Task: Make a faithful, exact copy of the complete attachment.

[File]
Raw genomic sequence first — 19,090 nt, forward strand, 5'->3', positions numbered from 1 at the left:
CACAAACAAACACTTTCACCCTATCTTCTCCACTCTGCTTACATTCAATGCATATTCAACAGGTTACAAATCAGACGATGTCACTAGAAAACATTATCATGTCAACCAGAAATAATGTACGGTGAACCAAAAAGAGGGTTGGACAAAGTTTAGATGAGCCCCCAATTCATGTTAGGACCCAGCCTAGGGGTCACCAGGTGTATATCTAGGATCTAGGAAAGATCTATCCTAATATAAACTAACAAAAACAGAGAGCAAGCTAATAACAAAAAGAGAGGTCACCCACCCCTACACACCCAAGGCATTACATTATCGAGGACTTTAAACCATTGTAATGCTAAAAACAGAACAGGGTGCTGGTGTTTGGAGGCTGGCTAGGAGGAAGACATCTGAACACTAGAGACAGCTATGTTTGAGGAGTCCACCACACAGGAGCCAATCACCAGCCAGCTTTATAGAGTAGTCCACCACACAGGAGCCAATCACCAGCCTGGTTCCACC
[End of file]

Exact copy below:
Raw genomic sequence first — 19,090 nt, forward strand, 5'->3', positions numbered from 1 at the left:
CACAAACAAACACTTTCACCCTATCTTCTCCACTCTGCTTACATTCAATGCATATTCAACAGGTTACAAATCAGACGATGTCACTAGAAAACATTATCATGTCAACCAGAAATAATGTACGGTGAACCAAAAAGAGGGTTGGACAAAGTTTAGATGAGCCCCCAATTCATGTTAGGACCCAGCCTAGGGGTCACCAGGTGTATATCTAGGATCTAGGAAAGATCTATCCTAATATAAACTAACAAAAACAGAGAGCAAGCTAATAACAAAAAGAGAGGTCACCCACCCCTACACACCCAAGGCATTACATTATCGAGGACTTTAAACCATTGTAATGCTAAAAACAGAACAGGGTGCTGGTGTTTGGAGGCTGGCTAGGAGGAAGACATCTGAACACTAGAGACAGCTATGTTTGAGGAGTCCACCACACAGGAGCCAATCACCAGCCAGCTTTATAGAGTAGTCCACCACACAGGAGCCAATCACCAGCCTGGTTCCACC